SPIE fellow visits UNC Charlotte

Date Published: 
Wednesday, September 25, 2013

SPIE fellow


EVENT DATE: Tuesday, October 1, 2013
LUNCH WITH THE SPEAKER : 11:30am – 12:30pm * 238 Grigg
SEMINAR - 12:45 - 1:45pm * 132 Grigg


ci ling panTime-domain terahertz spectroscopy (THz-TDS) provides a non-contact method for characterizing the electrical and dielectric properties of technologically important materials, e.g., transparent and conducting Indium Tin Oxide (ITO) thin films, which are widely used in optoelectronic devices. Recently, ITO nanomaterials have attracted a lot of attention, because of its omidirectional and wideband anti-reflection characteristics. Indium-tin-oxide (ITO) nanorods (NRs) and nanowhiskers (NWhs) were fabricated by an electron-beam glancing-angle deposition (GLAD) system. Two terahertz (THz) time-domain spectrometers (TDS) with combined spectral coverage from 0.15 to 9.00 THz were used. These allow accurate determination of the optical and electrical properties of such ITO nanomaterials in the frequency range from 0.20 to 4.00 THz. Together with Fourier transform infrared spectroscopic (FTIR) measurements, we found that the THz and far-infrared transmittance of these nanomaterials can be as high as 70% up to 15 THz, as opposed to about 9% for sputtered ITO thin films. The complex conductivities of ITO NRs, NWhs as well films are well fitted by the Drude-Smith model. Taking into account that the volume filling factors of both type of nanomaterials are nearly same, mobilities, and DC conductivities of ITO NWhs are higher than those of NRs due to less severe carrier localization effects in the former. On the other hand, mobilities of sputtered ITO thin films are poorer than ITO nanomaterials because of larger concentration of dopant ions in films, which causes stronger carrier scattering. We note further that consideration of the extreme values of Re{σ} and Im{σ} as well the inflection points, which are functions of the carrier scattering time (τ) and the expectation value of cosine of the scattering angle (γ), provide additional criteria for accessing the accuracy of the extraction of electrical parameters of non-Drude-like materials using THz-TDS. Our studies so far indicate ITO NWhs with heights of ~1000 nm show outstanding transmittance and good electrical characteristics. Improved performance of a liquid-crystal-based THz phase shifter using ITO NWhs as electrodes will be shown as an example.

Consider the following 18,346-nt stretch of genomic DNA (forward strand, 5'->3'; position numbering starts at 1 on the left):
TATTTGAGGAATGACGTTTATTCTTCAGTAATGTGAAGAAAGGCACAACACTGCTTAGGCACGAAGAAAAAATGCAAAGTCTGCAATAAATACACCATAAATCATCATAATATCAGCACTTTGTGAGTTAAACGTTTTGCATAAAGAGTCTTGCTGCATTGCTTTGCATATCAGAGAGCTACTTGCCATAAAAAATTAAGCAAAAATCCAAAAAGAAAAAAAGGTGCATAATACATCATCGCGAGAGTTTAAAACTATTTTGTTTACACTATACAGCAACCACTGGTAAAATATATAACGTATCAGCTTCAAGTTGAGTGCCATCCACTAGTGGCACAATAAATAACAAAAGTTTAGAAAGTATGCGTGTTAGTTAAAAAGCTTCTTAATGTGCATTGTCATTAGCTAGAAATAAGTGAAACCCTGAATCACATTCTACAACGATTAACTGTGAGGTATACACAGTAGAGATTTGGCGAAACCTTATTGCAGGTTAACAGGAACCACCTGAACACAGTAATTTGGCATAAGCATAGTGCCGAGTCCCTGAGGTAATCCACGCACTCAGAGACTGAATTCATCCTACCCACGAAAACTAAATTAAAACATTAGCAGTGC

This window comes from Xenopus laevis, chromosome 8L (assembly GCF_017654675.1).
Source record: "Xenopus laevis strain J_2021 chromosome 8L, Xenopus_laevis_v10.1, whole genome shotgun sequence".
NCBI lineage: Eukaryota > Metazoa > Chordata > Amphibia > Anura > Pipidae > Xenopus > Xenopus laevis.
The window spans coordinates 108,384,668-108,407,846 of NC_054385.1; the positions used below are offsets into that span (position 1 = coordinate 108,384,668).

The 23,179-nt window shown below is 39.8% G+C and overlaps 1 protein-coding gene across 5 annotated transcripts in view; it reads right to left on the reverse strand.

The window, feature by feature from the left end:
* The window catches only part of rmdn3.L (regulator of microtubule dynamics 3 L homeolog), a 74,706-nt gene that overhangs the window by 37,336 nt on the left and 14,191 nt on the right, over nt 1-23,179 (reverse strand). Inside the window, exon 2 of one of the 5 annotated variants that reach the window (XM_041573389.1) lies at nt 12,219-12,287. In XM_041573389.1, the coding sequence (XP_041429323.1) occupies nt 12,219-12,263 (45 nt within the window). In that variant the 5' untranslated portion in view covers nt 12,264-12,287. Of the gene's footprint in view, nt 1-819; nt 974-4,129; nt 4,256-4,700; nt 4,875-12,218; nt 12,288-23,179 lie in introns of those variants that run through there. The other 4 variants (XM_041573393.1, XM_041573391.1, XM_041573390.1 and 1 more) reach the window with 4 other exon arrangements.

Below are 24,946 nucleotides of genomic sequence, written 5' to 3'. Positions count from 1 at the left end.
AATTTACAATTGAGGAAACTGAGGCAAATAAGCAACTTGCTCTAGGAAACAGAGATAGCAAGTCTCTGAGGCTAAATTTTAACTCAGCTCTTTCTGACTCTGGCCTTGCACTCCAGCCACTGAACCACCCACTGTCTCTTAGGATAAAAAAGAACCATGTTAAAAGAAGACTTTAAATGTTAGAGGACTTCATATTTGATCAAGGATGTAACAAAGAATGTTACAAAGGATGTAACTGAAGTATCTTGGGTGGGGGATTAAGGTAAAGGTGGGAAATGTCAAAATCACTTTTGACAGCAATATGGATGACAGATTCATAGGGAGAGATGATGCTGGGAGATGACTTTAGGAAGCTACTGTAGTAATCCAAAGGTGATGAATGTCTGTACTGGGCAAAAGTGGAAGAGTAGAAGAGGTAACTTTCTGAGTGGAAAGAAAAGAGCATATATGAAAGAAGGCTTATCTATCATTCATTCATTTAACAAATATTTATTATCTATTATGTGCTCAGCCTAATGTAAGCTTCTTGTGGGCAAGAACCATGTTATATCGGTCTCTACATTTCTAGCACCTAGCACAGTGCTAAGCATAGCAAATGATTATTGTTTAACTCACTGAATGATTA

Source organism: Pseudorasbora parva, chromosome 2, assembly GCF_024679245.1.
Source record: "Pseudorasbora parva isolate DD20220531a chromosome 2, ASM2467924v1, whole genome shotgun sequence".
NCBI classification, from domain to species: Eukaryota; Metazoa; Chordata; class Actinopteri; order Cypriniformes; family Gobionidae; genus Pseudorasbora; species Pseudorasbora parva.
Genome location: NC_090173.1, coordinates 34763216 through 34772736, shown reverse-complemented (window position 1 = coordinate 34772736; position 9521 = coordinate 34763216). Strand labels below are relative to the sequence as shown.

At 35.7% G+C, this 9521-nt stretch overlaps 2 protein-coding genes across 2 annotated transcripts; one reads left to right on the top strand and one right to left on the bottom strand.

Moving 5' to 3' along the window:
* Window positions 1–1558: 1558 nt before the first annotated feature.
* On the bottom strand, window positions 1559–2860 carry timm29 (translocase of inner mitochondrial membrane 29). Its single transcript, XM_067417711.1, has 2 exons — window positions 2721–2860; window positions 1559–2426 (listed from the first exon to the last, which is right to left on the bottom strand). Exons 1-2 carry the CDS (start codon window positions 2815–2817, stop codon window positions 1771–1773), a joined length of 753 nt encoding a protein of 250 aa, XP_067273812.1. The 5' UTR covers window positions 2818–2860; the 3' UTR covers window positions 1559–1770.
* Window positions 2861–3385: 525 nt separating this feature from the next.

Ci-Ling Pan graduated from Tunghai University, Taichung, Taiwan (B.S., 1971) and Colorado State University (CSU), Ft. Collins, Colorado, USA (M.S., 1975 and Ph.D., 1979). All of his degrees are in Physics. Since 2009, He is a Tsing Hua Chair Professor, the Department of Physics, National Tsing Hua University (NTHU), Hsinchu, Taiwan. Currently, Prof. Pan is the department chair. He also held joint appointment in the Institute of Photonics Technologies and served as Director of the Photonics Research Center of NTHU. Prof. Pan taught at National Chiao Tung University, Taiwan, 1981-2009. He was a visiting professor at Osaka University and the Chinese University of Hong Kong in 2004 and 2008, respectively. Prof. Pan was the first coordinator for the Optics and Photonics Program of the National Science Council (NSC) (1996 to 1999), Taiwan. He is a permanent member of the Physical Society (PSROC), the Optical Engineering Society (ROCOES, now the Taiwan Photonics Society), The Chinese Institute of Engineers of Taiwan, the Republic of China. Prof. Pan is a Fellow of APS, IEEE, OSA and SPIE, PSROC and PSC (Photonics Society of Chinese Americans). He has also received numerous honors in Taiwan, e.g., the prestigious Outstanding Scholarship Award of the Ministry of Education.
Prof. Pan has worked on a wide spectrum of topics in optics, lasers and related fields, including single-atom detection, nonlinear optics, frequency-stabilized lasers and precision optical instrumentation including near-field microscopy, interferometry and optical fiber sensors during his career. In particular, his group has made significant contributions on ultrafast optoelectronic material and devices based on arsenic-ion-implanted GaAs; cw and mode-locked tunable dual- and multiple- wavelengths lasers; picosecond and femtosecond laser mode-locking dynamics and laser-diode-based techniques for optical-microwave interactions and high-speed instrumentation. Recent research highlights include pioneering the field of liquid crystal THz photonics, femtosoeocnd-laser recrystallization and activation of silicon as well as novel THz generators and detectors. The latter were used in diverse applications such as diagnostics of technologically important materials for photovoltaics, assessing burn trauma and optical-network-compatible W-band (100 GHz or 0.1 THz) wireless communication Link at a data rate beyond 20 Gbit/s.